“This tape will self-destruct in five seconds. Good luck, Jim.”
“Your mission, Jim, should you decide to accept it” was a popular line narrated by actor Bob Johnson, who was best known for instructing the Impossible Missions Force (IMF) on their next secret assignment in CBS’ 1966 drama, Mission: Impossible. And, this covert team always accepted their mission!
As a happily nerdy teen who watched this hallmark series when it aired, I’ve now been re-watching the episodes from Netflix. Mission: Impossible had a great run from 1966 to 1973, then returned from 1988 to 1990. I loved this show because it was so, so clever and the teamwork was incredible! In real life, we could accomplish so much if our work teams performed as they did! Everyone knew what they had to do…and just did it!
Mission: Impossible introduced us to sophisticated missions that always required faking out the bad guys: convincing them that they were on a real train trip, or that thirty years had passed, or that they were talking to their friend, when in reality, they were talking to Landau under major makeup. I relished the “reveal” part when Landau would peel off his mask at the end of an episode!
The first couple of years, the show maintained a fairly regular cast: Leader Peter Graves (Jim); make-up artist Martin Landau (Rollin); top fashion model Barbara Bain (Cinnamon); electronics expert Greg Morris (Barney); and strongman Peter Lupus (Willie). By the way, after Landau left the series in 1969, a similar-looking actor named Leonard Nimoy replaced him for a couple of seasons, all while playing Spock in Star Trek.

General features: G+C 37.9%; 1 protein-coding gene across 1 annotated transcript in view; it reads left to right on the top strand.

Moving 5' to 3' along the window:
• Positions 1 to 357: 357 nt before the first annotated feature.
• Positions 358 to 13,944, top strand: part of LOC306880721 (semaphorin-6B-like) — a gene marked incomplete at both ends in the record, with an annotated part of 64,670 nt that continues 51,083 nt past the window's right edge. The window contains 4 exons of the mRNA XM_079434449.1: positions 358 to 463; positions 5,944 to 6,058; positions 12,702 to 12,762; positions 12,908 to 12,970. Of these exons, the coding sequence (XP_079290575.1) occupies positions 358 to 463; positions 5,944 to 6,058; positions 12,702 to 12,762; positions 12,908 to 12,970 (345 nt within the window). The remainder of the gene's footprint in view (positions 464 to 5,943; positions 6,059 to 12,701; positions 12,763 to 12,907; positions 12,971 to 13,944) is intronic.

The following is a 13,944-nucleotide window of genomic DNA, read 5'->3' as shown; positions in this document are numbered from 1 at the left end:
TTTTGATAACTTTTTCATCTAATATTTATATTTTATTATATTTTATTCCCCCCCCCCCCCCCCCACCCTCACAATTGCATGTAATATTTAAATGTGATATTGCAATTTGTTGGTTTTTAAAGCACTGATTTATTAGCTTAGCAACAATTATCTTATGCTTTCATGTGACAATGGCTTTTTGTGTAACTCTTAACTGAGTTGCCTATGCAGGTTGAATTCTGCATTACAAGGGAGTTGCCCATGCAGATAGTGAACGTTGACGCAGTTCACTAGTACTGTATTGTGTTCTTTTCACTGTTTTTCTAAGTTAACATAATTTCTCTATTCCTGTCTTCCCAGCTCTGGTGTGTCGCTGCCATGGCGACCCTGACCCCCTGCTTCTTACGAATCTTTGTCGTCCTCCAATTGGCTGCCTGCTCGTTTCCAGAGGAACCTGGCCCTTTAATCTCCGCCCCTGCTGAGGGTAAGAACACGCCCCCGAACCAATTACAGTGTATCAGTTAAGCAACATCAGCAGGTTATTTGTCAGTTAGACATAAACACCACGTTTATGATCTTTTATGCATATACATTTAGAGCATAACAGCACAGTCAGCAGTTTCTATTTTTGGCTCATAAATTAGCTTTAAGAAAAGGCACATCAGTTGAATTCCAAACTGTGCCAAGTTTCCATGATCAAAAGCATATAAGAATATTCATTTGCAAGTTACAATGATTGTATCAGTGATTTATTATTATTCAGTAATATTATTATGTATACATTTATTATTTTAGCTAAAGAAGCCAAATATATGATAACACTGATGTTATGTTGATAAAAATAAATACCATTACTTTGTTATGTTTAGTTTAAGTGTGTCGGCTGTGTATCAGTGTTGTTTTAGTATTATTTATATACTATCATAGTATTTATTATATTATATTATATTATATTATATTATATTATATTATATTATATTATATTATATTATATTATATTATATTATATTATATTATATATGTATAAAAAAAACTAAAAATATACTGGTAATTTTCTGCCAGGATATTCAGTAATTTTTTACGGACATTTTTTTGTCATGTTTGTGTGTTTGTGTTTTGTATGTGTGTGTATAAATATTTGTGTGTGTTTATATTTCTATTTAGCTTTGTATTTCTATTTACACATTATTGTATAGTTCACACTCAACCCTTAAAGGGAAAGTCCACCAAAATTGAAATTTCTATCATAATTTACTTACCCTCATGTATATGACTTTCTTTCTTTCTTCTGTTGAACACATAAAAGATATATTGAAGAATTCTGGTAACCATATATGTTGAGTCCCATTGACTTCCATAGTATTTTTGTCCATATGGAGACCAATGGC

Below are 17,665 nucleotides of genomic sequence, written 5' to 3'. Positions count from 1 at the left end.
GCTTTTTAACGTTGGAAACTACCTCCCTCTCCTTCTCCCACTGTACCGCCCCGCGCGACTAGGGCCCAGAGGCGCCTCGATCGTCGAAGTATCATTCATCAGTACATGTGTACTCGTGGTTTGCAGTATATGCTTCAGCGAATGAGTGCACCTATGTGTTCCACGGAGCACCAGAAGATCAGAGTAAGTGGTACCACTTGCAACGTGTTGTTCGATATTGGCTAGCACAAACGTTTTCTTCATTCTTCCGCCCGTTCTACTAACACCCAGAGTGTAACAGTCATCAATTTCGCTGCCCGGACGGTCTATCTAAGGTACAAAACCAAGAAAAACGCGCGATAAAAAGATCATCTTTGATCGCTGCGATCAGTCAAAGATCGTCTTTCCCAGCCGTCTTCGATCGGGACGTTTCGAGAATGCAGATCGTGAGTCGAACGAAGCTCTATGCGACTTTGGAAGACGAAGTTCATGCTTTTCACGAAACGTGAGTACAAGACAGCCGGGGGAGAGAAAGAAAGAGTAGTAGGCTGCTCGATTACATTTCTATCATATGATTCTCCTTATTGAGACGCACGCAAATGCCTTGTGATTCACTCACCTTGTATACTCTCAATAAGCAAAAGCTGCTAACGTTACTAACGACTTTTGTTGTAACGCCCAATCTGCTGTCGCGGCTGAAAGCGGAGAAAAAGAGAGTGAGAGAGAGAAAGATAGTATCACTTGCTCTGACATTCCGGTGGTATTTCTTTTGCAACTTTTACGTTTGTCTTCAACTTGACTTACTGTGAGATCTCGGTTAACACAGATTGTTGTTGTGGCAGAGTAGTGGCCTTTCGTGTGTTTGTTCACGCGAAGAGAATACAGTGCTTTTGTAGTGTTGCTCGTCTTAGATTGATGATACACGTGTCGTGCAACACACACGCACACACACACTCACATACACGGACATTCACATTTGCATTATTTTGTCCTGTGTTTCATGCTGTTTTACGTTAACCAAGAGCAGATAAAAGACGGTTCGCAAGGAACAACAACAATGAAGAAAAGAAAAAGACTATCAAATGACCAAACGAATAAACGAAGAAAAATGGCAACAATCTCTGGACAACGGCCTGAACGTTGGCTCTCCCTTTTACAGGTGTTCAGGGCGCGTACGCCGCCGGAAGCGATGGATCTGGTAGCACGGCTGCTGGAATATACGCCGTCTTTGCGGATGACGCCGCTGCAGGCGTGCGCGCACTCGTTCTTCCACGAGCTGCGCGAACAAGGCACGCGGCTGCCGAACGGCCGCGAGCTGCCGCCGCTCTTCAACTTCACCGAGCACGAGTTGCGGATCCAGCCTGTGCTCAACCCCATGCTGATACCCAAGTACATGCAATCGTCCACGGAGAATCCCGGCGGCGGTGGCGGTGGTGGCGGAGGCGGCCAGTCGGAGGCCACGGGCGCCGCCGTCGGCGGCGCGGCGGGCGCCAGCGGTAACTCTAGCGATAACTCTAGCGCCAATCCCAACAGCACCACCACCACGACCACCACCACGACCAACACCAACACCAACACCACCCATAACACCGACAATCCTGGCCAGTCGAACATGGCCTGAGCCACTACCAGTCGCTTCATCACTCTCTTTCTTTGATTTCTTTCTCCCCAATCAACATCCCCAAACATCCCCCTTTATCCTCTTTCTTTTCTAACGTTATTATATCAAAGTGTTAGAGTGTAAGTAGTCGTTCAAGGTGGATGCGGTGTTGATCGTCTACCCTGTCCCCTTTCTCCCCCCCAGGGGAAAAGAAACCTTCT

The show had an amazing list of guest stars. To name a few: William Shatner, Mark Lenard, and George Takei (Star Trek); Sam Elliott (Tombstone); pro boxer Sugar Ray Robinson; Larry Linville (Major Burns, the man you love to hate in M*A*S*H), a young Robert Conrad (TV’s The Wild, Wild West), and accomplished actor Martin Sheen (The West Wing).
The show’s main musical theme is famous! It was written by Lalo Schifrin, an Argentine composer, who won two GRAMMYs and two Emmys for his music. Many well-known composers also worked on the show. A strange fact: the theme was composed in 5/4 time. Per Schifrin, “it was for people from outer space who have 5 legs.”
Talented Bruce Geller, who gave us TV shows like Mannix and Have Gun – Will Travel, wrote and produced Mission:Impossible. Currently, Geller is writing for the Tom Cruise Mission: Impossible movies, which are based on this series.
Well, back to my show…I’m only on season three, episode 18!